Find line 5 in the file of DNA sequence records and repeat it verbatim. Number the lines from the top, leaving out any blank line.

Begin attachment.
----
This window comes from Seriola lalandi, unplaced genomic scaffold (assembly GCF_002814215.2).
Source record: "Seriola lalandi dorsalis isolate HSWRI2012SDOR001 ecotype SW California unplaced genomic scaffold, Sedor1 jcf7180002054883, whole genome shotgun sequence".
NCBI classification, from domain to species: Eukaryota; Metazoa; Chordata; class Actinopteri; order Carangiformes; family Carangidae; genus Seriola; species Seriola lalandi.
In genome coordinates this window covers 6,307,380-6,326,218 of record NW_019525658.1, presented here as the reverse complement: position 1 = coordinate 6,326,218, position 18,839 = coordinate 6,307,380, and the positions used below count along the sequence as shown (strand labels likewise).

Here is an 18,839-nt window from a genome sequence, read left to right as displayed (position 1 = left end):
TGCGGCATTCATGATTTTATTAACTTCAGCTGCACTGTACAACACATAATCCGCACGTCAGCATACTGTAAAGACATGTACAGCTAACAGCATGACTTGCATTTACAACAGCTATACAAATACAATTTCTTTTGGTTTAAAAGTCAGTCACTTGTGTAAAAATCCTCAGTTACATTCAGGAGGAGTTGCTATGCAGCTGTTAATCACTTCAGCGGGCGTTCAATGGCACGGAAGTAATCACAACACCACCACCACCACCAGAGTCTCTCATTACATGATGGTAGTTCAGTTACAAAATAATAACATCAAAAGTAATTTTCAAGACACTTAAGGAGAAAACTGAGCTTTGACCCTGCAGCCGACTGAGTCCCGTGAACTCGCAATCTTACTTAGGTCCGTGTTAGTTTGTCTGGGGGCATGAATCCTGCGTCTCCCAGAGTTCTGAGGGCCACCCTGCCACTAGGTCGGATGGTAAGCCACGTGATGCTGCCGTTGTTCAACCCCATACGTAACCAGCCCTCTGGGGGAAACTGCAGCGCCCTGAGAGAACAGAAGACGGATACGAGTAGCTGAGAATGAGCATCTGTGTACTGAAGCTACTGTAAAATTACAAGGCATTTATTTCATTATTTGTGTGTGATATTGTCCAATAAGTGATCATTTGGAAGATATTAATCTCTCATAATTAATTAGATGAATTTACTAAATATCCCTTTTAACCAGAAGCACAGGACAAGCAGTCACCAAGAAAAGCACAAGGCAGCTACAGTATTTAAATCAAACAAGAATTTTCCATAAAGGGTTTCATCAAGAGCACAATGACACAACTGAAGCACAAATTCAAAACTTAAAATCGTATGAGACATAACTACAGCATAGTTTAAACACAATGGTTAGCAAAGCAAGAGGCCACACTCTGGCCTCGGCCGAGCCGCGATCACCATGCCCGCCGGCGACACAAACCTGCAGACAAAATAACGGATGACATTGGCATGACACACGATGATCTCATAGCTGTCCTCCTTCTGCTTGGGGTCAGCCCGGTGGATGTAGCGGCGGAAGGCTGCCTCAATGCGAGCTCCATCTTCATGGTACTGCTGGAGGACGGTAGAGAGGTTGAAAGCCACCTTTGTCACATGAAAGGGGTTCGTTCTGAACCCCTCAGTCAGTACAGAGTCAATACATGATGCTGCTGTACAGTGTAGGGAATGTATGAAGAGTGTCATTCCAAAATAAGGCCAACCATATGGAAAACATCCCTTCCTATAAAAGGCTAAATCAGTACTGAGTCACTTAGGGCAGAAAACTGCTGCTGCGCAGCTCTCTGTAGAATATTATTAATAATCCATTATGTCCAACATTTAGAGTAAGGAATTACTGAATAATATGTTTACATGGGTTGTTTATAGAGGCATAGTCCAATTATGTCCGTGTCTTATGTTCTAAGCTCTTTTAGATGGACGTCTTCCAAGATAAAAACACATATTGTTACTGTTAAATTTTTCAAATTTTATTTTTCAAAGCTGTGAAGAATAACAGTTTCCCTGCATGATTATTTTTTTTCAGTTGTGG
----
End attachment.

Here is an 18,839-nt window from a genome sequence, read left to right as displayed (position 1 = left end):